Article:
In my experience, Christmas was a depressing time. It did not start 15 years ago after my mother died or even 25 years ago after my father died. It was nothing as specific as an empty seat at Christmas lunch or any particular adverse childhood experience.
When I was seventeen, I found himself in Maynard Mall in Wynberg to do Christmas gift shopping. A shop assistant asked me, “Why do you look so sad?” If I tried to answer the question, I could probably come up with a few suggestions.
Perhaps it started with the conflict that was provoked by the religious nature of the season. The religion of my childhood and youth, taught me that I was in the world but not of the world. This meant that I was not supposed to celebrate Christmas like the rest of the world. In the absence of clear guidelines of how this was to be done, this certainly put a damper on things.
Christmas was a stressful time. It was marked by the demand to connect with people, which doesn’t come naturally to me. I mostly prefer to be alone. But Christmas is a time when I am expected to throw myself into the crowds, trying to buy the right gifts for friends and family, and, more than anything, demonstrate the joy of being with people.
Expectations were high and were often dashed. There was the pressure to buy followed by sinking regret after the purchase. I felt the world spinning out of control.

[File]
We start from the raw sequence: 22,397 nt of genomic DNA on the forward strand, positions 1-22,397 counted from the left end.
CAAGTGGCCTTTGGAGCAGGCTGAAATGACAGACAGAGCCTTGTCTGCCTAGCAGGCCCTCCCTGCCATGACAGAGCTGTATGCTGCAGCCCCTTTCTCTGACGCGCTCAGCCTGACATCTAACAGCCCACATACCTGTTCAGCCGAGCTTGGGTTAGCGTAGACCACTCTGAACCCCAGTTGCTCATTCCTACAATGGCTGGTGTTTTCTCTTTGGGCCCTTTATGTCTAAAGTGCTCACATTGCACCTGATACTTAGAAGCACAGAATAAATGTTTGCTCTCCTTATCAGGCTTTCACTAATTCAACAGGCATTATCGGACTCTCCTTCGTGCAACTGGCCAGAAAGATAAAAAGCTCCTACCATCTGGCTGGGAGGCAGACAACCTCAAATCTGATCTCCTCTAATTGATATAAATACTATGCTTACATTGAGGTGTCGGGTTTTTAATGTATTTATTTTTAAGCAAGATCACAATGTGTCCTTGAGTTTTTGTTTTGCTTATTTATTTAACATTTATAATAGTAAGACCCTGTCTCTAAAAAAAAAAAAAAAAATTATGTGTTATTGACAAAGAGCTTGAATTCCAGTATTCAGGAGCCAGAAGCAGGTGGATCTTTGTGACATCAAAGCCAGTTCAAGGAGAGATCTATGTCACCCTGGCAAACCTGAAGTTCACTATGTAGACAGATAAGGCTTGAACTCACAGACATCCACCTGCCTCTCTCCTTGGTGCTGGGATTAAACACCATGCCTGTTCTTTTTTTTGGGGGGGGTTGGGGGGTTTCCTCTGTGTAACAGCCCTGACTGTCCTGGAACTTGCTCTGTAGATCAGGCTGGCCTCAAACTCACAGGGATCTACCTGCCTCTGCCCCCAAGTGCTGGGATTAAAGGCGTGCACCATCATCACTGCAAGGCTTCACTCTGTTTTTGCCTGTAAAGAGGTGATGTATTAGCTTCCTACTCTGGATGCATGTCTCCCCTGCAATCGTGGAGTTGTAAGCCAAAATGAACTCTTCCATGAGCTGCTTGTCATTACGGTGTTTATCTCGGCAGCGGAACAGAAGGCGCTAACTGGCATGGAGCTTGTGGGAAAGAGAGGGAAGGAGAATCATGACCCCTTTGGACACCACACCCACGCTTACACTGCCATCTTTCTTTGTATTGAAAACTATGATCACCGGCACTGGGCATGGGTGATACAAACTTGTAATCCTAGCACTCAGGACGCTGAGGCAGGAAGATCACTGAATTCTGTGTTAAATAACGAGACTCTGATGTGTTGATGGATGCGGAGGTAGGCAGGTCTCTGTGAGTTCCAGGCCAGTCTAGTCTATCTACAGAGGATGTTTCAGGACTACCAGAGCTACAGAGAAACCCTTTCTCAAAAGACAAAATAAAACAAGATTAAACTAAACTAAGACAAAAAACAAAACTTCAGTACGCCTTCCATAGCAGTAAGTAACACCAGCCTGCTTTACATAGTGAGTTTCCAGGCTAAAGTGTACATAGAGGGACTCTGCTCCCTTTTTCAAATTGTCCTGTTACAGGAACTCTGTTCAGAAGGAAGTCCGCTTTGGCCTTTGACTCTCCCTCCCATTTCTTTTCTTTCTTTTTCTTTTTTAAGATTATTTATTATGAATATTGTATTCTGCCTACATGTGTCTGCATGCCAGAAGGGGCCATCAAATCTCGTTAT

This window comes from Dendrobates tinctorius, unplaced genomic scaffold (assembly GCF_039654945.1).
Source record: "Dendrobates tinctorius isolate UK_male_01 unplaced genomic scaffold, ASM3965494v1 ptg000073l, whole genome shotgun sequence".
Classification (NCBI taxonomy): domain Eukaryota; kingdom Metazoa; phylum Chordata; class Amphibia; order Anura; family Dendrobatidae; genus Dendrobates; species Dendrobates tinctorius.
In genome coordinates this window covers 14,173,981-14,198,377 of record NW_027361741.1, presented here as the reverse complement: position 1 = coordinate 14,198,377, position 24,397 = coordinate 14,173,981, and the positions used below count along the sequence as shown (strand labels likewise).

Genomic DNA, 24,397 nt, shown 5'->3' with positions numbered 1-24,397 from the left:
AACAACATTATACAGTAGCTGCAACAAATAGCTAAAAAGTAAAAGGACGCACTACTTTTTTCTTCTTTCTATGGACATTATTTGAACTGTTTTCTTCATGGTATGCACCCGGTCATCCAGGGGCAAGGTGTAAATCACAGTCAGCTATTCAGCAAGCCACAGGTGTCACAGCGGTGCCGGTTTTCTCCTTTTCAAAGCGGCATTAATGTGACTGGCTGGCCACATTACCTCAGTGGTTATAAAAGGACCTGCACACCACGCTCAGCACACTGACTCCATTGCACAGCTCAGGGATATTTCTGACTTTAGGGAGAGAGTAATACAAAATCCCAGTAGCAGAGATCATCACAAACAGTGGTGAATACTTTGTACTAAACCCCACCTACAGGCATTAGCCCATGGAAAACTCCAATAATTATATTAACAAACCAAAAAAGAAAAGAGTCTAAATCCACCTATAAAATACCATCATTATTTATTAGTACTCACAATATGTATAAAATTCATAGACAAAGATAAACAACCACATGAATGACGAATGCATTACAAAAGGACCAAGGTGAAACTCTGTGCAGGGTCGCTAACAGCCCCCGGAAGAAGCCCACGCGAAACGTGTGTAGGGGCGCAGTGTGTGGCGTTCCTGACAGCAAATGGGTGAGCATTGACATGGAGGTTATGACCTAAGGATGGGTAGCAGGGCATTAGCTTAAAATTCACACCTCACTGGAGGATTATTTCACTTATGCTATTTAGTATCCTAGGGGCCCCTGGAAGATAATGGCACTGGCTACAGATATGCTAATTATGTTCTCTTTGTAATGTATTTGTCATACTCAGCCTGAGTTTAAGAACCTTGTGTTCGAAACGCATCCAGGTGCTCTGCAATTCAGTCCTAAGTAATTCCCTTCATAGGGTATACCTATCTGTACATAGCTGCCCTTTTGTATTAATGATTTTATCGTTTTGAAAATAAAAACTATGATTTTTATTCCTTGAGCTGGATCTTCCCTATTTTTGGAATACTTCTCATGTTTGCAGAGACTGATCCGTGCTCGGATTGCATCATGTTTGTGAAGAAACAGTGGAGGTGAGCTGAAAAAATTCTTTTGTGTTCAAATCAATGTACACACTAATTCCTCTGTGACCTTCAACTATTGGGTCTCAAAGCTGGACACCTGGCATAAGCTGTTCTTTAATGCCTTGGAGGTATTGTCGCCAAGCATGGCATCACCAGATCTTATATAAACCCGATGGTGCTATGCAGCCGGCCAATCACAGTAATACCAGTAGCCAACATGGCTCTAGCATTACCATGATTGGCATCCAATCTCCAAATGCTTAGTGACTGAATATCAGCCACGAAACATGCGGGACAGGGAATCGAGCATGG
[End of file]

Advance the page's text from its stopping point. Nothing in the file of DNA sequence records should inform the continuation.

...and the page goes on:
The Christmas story in itself is a sad one. A poor young pregnant woman traveling in discomfort, cannot find a place to rest. Turned away from every inn, she and her partner eventually find a place to sleep in a stable. In that stable, surrounded by farm animals, she gives birth to her first child. Soon after his birth, the little family are turned into refugees and have to flee across the border in order to escape a crazy ruler.
Today, this tragic tale is overlaid by the crass, commercial and extravagant celebration. As I shop for gifts and nice food, I am confronted by poverty – the hungry children who will not get presents, the desperate salesperson hoping to earn some commission on a last sale before the big day. In the media, I am reminded of the heartlessness of Trump’s America, oppression all over the world and injustices closer to home.
When I lost the shackles of religion, the temptation to replace Christmas with another celebration was great; the desire for clear guidelines on how an atheist should celebrate (or not) a religious holiday was intense.
I realise that a lot of my feelings around Christmas are linked to the pressure which I internalised.
But this year was different. I decided to stop worrying. What a relief that was.
I started the day by doing something simple: joining a great group of people, Running4Pads, to hand out sandwiches and sanitary pads to homeless people and refugees in the centre of Cape Town. What a great experience for the spirit.
I allowed himself to be caught up in my daughter’s enthusiasm for the holiday: fixing a homemade star to the top of the Christmas tree on Christmas Eve, helping Santa to eat and drink the cookies and milk left out for him before she woke up on Christmas morning… It was exquisite to just enjoy her delight and not to worry about anyone or anything else in those moments.
Christmas lunch was simple with people who I consider to be my extended family.
Then there were the meaningful connections that I made with people. I bought less (except for my daughter who was spoilt) and received less. But I was happier with what I gave and received.
I took time off and allowed myself to embrace the cultural and social significance of the day; beyond the religious and economic trappings. Christmas is what you make it to be.